The New You 110: “Taking Responsibility for My Actions”

 

Thursday, October 9, 2014
“Taking Responsibility for My Actions”

 

 

 

 

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Episode Transcript:

Today is October 9, 2014, and you’re listening to The New You, the daily broadcast for people who have been made new by the blood of Christ. Here is today’s Scripture:

The soul who sins shall die. The son shall not bear the guilt of the father, nor the father bear the guilt of the son. The righteousness of the righteous shall be upon himself, and the wickedness of the wicked shall be upon himself (Ezek. 18:20).

We’re talking this month about domestic violence. This is part of The Light Network’s campaign to raise awareness about domestic violence and domestic abuse. This week’s episodes of The New You have centered upon the mindset that many abusers have. We have, of course, spent a lot of time looking at the fact that these abusive actions are rebuked in Scripture.

Abusers are manipulative. They lead their victims to believe that they act the way they do because they are provoked into it. In other words, if she wouldn’t do such and such, then he wouldn’t fly off the handle. They make their victims feel as if the fault lies with them, the victim, instead of the one who is committing the actions, the abuser.

Listen again to the verse that I just read, Ezekiel 18:20.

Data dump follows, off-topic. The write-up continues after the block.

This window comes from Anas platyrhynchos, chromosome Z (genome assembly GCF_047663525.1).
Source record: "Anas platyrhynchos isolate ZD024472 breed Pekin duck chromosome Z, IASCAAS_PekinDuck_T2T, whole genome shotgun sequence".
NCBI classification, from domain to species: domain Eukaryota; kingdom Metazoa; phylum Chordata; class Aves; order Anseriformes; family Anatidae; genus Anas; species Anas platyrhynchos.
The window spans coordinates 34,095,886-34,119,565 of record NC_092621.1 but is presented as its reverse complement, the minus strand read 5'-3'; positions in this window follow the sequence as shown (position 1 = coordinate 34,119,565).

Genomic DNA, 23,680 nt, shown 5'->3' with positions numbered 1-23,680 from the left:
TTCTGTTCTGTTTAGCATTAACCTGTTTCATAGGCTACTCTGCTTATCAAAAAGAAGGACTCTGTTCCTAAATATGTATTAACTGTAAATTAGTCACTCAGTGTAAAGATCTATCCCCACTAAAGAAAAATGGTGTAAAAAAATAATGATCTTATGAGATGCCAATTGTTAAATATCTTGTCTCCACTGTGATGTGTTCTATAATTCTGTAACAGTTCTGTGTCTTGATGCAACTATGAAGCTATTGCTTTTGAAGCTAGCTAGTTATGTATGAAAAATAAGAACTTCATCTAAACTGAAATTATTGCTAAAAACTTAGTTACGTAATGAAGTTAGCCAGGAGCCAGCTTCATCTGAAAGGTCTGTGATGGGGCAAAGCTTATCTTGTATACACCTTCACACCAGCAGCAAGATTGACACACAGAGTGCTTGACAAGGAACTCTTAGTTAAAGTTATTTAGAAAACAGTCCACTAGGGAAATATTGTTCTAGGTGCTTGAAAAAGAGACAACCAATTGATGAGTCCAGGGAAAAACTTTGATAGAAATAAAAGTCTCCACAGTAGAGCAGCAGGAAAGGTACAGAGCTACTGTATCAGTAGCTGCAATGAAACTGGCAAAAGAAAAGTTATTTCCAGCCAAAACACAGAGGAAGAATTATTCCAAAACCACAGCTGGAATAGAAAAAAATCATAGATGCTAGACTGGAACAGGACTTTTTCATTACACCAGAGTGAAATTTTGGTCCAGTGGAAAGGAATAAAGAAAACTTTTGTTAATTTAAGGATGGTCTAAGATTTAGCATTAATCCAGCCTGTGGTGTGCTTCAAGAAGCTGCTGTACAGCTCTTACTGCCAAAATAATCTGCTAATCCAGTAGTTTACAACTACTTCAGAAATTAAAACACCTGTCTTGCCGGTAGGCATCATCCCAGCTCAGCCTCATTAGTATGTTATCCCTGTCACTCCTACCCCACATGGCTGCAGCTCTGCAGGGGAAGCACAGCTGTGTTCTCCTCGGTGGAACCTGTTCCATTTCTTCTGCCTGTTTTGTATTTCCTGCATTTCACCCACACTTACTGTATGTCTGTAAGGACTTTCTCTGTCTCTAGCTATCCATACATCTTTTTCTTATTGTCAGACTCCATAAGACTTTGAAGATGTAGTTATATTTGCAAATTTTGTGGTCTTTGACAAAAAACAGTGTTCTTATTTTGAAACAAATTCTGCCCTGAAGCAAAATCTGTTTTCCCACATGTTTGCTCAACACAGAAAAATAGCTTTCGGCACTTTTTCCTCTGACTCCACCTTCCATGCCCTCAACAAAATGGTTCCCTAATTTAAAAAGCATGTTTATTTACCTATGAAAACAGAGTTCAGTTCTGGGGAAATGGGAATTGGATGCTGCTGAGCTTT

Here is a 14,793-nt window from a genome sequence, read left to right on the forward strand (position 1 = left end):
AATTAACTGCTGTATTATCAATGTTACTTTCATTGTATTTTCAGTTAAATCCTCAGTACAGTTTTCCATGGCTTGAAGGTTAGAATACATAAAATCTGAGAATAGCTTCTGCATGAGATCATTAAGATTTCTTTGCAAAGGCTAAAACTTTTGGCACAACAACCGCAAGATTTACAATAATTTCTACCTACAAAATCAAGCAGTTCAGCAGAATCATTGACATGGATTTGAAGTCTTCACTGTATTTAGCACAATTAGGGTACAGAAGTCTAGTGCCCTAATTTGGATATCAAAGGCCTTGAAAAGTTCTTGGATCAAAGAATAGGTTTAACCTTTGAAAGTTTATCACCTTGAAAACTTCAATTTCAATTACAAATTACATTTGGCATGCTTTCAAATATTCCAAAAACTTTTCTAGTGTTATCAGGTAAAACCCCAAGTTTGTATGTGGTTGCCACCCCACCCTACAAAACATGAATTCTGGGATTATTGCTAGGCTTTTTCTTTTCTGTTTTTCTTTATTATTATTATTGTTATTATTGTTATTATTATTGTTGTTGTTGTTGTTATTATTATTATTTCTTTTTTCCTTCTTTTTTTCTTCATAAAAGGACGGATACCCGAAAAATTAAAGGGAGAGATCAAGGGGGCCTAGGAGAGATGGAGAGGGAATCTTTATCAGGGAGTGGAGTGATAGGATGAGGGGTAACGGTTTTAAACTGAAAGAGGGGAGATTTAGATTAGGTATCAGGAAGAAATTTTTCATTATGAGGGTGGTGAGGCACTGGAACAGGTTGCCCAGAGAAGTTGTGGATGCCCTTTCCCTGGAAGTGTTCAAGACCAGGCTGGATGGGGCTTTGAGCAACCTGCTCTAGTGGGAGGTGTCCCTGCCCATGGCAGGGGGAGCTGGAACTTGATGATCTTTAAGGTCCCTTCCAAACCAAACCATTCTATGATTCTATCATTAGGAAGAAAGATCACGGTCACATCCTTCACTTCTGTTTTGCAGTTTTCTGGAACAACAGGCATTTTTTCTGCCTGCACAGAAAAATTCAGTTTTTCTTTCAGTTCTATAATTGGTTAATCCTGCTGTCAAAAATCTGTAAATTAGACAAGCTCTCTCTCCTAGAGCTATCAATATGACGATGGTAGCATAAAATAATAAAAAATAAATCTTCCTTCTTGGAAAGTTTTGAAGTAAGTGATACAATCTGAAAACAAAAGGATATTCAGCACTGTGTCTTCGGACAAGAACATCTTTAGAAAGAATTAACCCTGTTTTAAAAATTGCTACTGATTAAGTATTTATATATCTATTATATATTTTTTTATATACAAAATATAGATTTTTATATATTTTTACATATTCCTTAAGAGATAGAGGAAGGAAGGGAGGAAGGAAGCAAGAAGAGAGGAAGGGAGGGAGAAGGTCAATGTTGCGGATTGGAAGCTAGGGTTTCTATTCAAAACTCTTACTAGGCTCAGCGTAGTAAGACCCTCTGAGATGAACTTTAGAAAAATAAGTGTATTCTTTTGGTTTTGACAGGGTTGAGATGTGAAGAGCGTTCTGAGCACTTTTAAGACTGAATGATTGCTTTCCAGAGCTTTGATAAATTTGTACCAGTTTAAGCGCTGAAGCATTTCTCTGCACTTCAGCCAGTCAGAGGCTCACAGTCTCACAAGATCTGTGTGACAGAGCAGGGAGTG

The soul who sins shall die. The son shall not bear the guilt of the father, nor the father bear the guilt of the son. The righteousness of the righteous shall be upon himself, and the wickedness of the wicked shall be upon himself (Ezek. 18:20).

Two principles come to the front as we consider this verse. First, there is the principle of REAPING, then there is the principle of RESPONSIBILITY.

First, the REAPING. “The soul who sins shall die.” This sentence reminds me of what Paul wrote in Galatians chapter six.

Do not be deceived, God is not mocked; for whatever a man sows, that he will also reap. For he who sows to his flesh will of the flesh reap corruption, but he who sows to the Spirit will of the Spirit reap everlasting life (Gal. 6:7-8).

You reap what you sow. It’s a law of nature. That’s how God created the world. Here’s the thing: “the wages of sin is death” (Rom. 6:23). “Sin, when it is full-grown, brings forth death” (James 1:15). It’s no surprise, as we consider the law of sowing and reaping, that “the soul who sins shall die.” What else would we expect?

Second, the RESPONSIBILITY. Since we see that sin leads to death, we understand that we – individually – must take responsibility for our sins. Ezekiel wrote that the father will not bear the guilt of the son, nor shall the son bear the guilt of the father. You can’t piggy-back off of someone else’s righteousness, and you aren’t blamed for someone else’s wickedness. We all must take responsibility for ourselves.